How valuable can people with mental disabilities be to others? In this article I present ethnographic material on L’Arche, a Christian charity that provides care. I describe how carers there are trained to see cognitive disability as producing not simply an absence of rational agency, but also the presence of a quite different way of actively inhabiting the world. I argue that, by learning to recognize and value this unusual kind of agency, carers in L’Arche subvert the terms of a recent philosophical debate about the worth of people with cognitive disabilities. They demonstrate that people can value others not just as rational moral subjects, or simply as passive objects of care, but also as charismatic and intuitive agents who actively depart from standard norms of personhood.
Recognizing Agency in the Limits of the Rational Subject
For an Anthropology of Cognitive Disability
Patrick McKearney and Tyler Zoanni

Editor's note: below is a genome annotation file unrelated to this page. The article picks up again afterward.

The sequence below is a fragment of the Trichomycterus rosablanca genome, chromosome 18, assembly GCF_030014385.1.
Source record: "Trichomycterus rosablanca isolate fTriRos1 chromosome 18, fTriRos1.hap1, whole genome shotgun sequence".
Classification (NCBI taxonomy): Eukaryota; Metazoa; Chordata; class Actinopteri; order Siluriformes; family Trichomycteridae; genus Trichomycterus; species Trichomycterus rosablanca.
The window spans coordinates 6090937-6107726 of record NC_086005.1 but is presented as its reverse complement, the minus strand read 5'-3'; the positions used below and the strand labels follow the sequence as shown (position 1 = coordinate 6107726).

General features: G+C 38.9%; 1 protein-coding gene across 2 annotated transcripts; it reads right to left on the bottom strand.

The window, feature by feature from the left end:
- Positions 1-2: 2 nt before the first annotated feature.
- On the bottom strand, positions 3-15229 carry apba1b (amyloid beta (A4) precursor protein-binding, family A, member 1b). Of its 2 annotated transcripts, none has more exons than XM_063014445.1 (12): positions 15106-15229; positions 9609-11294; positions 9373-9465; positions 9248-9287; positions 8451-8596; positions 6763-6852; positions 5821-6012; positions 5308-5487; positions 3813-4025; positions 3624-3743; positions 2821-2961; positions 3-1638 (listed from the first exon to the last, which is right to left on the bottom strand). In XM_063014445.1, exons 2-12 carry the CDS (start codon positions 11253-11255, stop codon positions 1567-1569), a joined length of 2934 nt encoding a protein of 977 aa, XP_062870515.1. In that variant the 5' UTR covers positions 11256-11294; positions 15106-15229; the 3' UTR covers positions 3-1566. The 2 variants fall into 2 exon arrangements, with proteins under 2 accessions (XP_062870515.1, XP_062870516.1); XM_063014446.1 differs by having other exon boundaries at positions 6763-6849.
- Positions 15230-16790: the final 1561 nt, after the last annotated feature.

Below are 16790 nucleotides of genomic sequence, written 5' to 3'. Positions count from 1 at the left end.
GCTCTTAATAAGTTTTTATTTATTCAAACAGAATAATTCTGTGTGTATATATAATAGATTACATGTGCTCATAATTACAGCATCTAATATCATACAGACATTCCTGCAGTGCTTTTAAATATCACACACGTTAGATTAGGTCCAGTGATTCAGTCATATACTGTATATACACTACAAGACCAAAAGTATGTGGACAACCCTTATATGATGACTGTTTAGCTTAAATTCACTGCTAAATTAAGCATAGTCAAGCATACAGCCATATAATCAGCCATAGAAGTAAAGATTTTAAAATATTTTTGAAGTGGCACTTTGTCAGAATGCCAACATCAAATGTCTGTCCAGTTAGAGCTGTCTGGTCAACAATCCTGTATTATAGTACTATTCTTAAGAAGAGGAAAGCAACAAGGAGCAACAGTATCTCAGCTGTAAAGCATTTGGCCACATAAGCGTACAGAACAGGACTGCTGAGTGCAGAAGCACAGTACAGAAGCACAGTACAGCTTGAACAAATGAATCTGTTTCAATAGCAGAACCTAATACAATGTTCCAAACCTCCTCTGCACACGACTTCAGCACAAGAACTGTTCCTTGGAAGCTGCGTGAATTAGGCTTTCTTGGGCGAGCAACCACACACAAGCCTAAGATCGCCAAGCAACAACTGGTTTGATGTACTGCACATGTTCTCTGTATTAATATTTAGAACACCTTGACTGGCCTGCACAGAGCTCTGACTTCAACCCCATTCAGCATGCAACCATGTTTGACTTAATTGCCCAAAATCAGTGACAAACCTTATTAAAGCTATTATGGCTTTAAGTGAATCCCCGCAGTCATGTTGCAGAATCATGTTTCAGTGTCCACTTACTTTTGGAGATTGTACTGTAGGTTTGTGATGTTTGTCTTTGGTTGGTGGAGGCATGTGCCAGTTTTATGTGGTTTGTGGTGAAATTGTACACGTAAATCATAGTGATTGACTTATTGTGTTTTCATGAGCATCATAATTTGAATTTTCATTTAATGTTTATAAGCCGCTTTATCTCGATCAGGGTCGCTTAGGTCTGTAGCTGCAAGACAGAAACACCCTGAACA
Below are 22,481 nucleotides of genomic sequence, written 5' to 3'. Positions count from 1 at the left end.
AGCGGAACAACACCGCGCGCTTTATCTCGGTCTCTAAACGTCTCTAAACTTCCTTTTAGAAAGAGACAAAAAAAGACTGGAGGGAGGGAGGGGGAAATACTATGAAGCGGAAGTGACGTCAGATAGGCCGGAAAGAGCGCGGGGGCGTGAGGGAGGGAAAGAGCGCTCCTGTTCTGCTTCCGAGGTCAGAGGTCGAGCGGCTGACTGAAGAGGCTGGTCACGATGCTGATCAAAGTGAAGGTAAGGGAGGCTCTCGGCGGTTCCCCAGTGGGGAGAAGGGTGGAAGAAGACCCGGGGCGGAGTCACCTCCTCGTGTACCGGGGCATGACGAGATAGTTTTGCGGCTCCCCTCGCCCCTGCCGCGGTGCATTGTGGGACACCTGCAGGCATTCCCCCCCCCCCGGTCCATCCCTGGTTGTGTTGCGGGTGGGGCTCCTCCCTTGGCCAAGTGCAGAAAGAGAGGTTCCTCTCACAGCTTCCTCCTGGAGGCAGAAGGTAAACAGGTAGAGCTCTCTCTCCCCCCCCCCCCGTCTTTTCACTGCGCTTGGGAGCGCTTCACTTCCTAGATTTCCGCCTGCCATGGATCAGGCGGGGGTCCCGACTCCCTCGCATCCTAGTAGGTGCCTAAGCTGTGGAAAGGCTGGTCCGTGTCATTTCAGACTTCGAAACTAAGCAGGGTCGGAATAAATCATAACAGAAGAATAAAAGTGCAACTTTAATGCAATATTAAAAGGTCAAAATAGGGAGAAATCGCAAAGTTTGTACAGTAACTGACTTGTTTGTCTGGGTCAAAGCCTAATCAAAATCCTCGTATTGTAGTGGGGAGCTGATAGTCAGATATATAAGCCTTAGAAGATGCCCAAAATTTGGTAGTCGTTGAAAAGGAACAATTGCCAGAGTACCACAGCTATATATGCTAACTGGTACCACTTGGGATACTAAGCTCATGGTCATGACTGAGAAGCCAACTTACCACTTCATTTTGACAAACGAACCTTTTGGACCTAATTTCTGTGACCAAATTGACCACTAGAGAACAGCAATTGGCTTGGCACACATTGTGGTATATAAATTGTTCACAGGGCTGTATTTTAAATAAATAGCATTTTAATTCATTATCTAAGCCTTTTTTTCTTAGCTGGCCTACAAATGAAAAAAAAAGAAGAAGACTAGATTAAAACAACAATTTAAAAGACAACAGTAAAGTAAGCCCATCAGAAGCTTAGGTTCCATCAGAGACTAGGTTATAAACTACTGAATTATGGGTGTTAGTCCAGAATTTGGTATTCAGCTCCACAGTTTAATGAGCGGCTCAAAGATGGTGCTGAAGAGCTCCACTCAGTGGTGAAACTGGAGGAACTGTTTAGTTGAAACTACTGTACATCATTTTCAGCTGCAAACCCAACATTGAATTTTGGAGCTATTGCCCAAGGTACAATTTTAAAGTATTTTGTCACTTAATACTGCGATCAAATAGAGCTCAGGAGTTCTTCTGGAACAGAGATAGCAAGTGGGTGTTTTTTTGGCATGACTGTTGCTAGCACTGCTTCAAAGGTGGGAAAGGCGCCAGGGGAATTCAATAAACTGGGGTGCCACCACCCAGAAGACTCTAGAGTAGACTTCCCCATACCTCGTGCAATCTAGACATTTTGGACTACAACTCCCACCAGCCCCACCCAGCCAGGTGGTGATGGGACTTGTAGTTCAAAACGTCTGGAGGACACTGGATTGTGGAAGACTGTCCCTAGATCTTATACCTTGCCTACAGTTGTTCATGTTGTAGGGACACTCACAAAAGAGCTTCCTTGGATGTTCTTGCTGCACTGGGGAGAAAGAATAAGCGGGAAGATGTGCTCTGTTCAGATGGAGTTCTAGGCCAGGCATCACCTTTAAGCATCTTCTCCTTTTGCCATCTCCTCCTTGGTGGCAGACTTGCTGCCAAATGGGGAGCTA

How can we study significant cognitive differences within social groups anthropologically? Attempting to do so challenges some of the discipline’s most cherished methodological, analytical and ethical commitments, raising questions about how we understand difference, both between and within societies. Such challenges both explain the neglect of the topic up until now and suggest its scholarly potential. In this article, we move to lay the groundwork for an anthropology that takes seriously cognitive differences (such as autism, dementia and intellectual disability), as well as their potentially disabling consequences. We ask: what kind of cross-cultural reality does cognitive variation have, and how problematic are such differences for those who live with them? We spell out at greater length some of the difficulties involved in developing this conversation, attempt to address these issues, and delineate some of the important benefits that follow from doing so.